“Our government as far as I know certainly hasn’t done anything.

“There are ways to do it and we need to seriously get our government to look at if they want export industries.”

  • The Beef Crisis Summit will be held at the Richmond Civic Centre, Richmond, on Tuesday May 7, with smoko at 10am for an 11am start. RSVP to Amy Russell on 07 4741 3277 by Thursday 2 May 2013 for catering and accommodation purposes.  Those who cannot attend are being encouraged to email their story with a picture of themselves or their property to amyr@richmond.qld.gov.au

 

NTCA paints stark picture of challenges to PM

Meanwhile cattle producers in the Northern Territory took the opportunity to deliver a similar message about the pressures facing northern cattle businesses when they met with Prime Minister Julia Gillard in Darwin last Friday.

The Northern Territory Cattlemen's Association said the PM was told about a "potent mix" of challenges confronting cattle industry profitability.

NTCA vice-president and cattle producer Chris Muldoon painted a stark picture of an industry fighting combined forces of record low prices and volume into the Indonesian market, record low prices on the domestic market and a high Australian dollar.  This, coupled with a collapse in confidence and cash flow following the trade suspension of 2011 was feeding a free fall in land values and rising debt.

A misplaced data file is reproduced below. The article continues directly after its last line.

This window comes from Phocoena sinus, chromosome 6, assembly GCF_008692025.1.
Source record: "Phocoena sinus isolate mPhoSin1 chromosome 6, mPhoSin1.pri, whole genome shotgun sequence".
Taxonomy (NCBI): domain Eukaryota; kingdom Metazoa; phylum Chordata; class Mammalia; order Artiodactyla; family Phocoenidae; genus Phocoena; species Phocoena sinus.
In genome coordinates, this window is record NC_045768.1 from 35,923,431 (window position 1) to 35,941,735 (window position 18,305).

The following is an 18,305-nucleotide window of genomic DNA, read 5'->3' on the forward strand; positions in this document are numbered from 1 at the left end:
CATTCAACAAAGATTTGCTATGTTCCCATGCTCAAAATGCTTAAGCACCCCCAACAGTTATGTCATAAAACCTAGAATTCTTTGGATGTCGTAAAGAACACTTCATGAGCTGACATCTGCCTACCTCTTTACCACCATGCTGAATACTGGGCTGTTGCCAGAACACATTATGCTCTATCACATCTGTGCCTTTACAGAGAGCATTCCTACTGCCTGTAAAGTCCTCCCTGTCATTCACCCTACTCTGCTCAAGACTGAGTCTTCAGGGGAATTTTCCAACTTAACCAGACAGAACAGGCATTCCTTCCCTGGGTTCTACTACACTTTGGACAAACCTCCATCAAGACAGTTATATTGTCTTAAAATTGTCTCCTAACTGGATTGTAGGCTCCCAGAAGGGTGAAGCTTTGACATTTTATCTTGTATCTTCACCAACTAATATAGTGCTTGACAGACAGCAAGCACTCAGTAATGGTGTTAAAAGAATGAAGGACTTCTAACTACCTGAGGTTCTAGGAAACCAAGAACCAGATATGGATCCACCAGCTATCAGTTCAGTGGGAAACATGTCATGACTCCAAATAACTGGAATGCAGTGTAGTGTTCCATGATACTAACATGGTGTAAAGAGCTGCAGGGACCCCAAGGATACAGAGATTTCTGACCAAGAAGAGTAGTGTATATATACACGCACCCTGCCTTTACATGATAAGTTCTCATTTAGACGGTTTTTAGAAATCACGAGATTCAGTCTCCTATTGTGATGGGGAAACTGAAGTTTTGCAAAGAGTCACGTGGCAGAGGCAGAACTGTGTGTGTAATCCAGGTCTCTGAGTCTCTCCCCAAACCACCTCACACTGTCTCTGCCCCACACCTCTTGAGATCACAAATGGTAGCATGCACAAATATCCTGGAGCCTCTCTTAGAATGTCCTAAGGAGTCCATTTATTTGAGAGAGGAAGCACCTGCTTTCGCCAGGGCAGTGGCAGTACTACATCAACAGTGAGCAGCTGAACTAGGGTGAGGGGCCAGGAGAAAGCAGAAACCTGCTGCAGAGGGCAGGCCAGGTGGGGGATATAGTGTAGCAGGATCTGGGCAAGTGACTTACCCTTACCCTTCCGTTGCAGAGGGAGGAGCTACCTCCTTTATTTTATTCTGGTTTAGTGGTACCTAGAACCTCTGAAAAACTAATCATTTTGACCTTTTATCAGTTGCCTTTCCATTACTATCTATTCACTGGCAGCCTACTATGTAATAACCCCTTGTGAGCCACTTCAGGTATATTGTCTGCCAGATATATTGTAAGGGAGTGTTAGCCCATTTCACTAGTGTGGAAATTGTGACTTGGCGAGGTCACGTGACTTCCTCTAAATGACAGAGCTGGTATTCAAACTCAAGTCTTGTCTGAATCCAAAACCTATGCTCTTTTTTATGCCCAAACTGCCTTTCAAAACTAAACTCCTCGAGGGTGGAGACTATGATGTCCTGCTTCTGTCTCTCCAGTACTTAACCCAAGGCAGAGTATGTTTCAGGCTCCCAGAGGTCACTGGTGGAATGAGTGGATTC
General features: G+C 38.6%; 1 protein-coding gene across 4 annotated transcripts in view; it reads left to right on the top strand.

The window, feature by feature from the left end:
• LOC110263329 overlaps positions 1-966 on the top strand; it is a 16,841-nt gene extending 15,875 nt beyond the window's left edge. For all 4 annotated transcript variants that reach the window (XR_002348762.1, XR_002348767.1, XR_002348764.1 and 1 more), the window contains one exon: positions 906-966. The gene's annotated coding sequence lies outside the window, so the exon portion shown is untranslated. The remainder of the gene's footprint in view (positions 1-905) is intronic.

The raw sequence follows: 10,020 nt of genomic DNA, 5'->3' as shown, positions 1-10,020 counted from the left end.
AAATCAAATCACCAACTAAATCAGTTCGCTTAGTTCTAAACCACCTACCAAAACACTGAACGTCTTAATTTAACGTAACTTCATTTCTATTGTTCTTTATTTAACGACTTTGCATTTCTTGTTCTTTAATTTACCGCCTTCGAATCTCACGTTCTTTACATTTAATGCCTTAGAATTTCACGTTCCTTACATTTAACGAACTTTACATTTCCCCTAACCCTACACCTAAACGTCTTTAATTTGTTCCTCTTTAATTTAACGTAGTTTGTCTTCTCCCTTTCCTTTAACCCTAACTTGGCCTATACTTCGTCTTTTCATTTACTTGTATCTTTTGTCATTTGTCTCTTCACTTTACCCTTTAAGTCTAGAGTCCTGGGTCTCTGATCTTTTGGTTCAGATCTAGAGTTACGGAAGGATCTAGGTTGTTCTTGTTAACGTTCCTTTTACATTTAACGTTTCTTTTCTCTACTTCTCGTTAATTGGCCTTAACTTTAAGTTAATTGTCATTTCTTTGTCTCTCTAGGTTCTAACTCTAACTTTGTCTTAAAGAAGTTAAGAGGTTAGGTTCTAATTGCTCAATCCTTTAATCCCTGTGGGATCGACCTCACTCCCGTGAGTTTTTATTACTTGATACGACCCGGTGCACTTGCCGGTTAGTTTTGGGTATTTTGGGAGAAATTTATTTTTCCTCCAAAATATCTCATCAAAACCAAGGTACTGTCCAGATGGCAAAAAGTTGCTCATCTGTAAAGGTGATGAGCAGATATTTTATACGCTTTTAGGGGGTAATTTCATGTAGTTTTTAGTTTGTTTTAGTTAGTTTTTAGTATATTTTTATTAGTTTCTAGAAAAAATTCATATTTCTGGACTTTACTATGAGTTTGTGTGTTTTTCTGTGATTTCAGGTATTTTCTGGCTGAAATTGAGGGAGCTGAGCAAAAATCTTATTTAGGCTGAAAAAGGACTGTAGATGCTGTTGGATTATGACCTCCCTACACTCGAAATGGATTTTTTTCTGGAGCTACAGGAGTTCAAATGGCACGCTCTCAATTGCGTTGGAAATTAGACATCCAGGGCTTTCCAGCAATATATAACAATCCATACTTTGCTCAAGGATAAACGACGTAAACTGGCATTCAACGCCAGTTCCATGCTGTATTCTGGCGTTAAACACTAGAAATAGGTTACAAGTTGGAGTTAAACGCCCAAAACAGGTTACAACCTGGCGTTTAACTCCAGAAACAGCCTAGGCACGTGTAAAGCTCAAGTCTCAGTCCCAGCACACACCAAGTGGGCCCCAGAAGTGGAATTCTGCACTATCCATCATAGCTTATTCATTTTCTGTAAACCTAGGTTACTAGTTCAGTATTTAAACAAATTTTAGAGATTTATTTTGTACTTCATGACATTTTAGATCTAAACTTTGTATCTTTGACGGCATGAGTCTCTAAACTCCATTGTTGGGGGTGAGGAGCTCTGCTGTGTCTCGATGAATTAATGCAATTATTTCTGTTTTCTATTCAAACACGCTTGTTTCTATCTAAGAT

“Right now, the best thing that can happen would be for the Indonesian market to restart, allowing us to fill the natural demand, driven by the prosperity of the Indonesian economy and playing to the synergy of our northern breeding systems and Indonesia’s feedlot sector,” Mr Muldoon said.

The meeting included discussion of the federal government response to the current financial crisis across northern Australia, and the regions very unique characteristics, including the size and scale of operations.
The NTCA reinforced the critical opportunity for government to look at the long term viability of our northern industry in the context of its own Asian Century white paper,  regional and Indigenous development and  relationships in our region.

“There is not much use talking about the Asian Century if we haven’t got an industry and economy to take part” said Executive Director of the NTCA, Luke Bowen.

Mr Bowen said that while the NTCA have been in ongoing, direct discussions with the government over recent months, there is an expectation of an announcement in coming days, detailing a support package for primary producers, suffering under acute financial pressures.

At the meeting the Prime Minister announced federal assistance for an Indonesia Australia Pastoral Student Exchange Program which was pioneered in 2012 by the NTCA and about to commence for 2013 with the arrival of 16 university students in Darwin on May 1.  The students come from 6 universities and will spend 8 weeks on cattle stations after an initial 10 day intensive induction and training program.  “This program has already seen some heartwarming relationships formed which will endure for the long term benefit of industry and communities in our two countries”, said Mr Bowen.